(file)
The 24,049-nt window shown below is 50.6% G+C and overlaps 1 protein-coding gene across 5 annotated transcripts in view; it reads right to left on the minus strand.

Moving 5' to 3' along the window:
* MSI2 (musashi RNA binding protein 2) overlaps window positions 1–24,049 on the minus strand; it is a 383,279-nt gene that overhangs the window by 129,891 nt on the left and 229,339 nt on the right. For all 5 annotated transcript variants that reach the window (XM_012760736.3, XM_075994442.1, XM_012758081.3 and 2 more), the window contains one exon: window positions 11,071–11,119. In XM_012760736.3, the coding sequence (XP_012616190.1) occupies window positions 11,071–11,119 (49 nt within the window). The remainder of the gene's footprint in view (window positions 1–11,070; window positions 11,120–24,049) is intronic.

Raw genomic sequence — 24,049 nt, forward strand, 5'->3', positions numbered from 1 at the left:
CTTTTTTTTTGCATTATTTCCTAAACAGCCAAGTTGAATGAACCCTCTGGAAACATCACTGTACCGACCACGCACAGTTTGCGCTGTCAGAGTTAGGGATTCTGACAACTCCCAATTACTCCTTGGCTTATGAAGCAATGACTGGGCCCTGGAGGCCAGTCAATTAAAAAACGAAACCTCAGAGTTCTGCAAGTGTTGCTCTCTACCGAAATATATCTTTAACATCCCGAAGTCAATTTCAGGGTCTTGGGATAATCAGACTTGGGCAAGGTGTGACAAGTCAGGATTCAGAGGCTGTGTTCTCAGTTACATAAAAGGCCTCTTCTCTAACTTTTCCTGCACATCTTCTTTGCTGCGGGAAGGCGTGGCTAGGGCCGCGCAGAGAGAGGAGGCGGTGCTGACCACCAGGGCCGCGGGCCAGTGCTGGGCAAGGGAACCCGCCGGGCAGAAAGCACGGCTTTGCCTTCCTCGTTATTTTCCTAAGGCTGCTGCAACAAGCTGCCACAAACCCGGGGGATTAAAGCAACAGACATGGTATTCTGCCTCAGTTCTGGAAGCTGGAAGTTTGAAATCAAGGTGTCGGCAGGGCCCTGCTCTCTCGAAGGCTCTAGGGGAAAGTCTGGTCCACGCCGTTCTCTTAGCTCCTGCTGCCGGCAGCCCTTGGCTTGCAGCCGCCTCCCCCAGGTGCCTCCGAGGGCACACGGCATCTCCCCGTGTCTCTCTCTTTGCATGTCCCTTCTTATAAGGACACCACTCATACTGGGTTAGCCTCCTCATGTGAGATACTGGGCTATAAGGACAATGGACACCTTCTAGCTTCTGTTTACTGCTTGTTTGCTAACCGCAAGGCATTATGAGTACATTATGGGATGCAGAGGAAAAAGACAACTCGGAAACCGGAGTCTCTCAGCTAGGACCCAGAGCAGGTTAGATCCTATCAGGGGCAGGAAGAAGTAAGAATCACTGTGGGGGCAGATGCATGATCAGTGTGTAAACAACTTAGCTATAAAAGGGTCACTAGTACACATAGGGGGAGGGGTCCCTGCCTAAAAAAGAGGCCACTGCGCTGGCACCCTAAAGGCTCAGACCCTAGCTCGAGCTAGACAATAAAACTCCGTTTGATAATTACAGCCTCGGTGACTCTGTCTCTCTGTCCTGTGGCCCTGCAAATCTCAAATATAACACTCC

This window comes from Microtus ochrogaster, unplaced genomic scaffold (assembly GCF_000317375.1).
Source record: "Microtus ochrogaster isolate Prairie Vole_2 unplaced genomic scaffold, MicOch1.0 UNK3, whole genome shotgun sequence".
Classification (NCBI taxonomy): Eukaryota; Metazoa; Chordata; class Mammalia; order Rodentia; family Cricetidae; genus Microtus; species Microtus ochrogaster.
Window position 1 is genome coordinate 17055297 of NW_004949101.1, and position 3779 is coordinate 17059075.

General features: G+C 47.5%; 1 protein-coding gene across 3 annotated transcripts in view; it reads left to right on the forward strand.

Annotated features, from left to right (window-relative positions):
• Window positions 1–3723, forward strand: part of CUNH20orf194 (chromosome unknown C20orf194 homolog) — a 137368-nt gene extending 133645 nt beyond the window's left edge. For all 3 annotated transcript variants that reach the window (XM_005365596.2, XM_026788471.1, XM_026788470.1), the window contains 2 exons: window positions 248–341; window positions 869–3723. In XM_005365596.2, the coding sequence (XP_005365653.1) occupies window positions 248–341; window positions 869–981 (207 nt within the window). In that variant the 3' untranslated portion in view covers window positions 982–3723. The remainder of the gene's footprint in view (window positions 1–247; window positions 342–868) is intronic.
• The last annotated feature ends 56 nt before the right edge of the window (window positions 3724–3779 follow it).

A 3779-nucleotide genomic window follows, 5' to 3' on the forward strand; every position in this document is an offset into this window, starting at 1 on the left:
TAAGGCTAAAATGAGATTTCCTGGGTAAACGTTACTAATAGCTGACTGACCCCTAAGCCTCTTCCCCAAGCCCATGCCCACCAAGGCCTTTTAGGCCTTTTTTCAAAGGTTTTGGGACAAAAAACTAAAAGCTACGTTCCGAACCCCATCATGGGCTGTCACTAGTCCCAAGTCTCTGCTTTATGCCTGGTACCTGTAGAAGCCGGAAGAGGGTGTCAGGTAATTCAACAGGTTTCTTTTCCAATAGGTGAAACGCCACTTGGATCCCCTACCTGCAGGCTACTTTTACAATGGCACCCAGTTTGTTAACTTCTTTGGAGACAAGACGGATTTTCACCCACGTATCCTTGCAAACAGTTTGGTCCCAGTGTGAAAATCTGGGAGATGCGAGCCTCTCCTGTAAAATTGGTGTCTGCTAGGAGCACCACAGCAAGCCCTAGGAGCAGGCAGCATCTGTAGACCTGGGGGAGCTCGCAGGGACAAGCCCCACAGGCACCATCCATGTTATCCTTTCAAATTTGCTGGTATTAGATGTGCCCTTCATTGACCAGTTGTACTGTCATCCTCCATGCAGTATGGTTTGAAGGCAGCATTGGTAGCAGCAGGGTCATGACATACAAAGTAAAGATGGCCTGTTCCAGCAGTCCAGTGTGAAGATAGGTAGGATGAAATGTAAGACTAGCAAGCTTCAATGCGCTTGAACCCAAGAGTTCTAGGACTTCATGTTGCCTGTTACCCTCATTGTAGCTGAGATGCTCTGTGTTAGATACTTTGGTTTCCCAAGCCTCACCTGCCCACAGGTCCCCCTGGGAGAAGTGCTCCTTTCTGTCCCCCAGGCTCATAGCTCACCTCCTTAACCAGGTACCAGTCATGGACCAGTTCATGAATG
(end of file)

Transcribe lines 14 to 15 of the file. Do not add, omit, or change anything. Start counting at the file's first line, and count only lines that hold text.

A 3779-nucleotide genomic window follows, 5' to 3' on the forward strand; every position in this document is an offset into this window, starting at 1 on the left:
TAAGGCTAAAATGAGATTTCCTGGGTAAACGTTACTAATAGCTGACTGACCCCTAAGCCTCTTCCCCAAGCCCATGCCCACCAAGGCCTTTTAGGCCTTTTTTCAAAGGTTTTGGGACAAAAAACTAAAAGCTACGTTCCGAACCCCATCATGGGCTGTCACTAGTCCCAAGTCTCTGCTTTATGCCTGGTACCTGTAGAAGCCGGAAGAGGGTGTCAGGTAATTCAACAGGTTTCTTTTCCAATAGGTGAAACGCCACTTGGATCCCCTACCTGCAGGCTACTTTTACAATGGCACCCAGTTTGTTAACTTCTTTGGAGACAAGACGGATTTTCACCCACGTATCCTTGCAAACAGTTTGGTCCCAGTGTGAAAATCTGGGAGATGCGAGCCTCTCCTGTAAAATTGGTGTCTGCTAGGAGCACCACAGCAAGCCCTAGGAGCAGGCAGCATCTGTAGACCTGGGGGAGCTCGCAGGGACAAGCCCCACAGGCACCATCCATGTTATCCTTTCAAATTTGCTGGTATTAGATGTGCCCTTCATTGACCAGTTGTACTGTCATCCTCCATGCAGTATGGTTTGAAGGCAGCATTGGTAGCAGCAGGGTCATGACATACAAAGTAAAGATGGCCTGTTCCAGCAGTCCAGTGTGAAGATAGGTAGGATGAAATGTAAGACTAGCAAGCTTCAATGCGCTTGAACCCAAGAGTTCTAGGACTTCATGTTGCCTGTTACCCTCATTGTAGCTGAGATGCTCTGTGTTAGATACTTTGGTTTCCCAAGCCTCACCTGCCCACAGGTCCCCCTGGGAGAAGTGCTCCTTTCTGTCCCCCAGGCTCATAGCTCACCTCCTTAACCAGGTACCAGTCATGGACCAGTTCATGAATG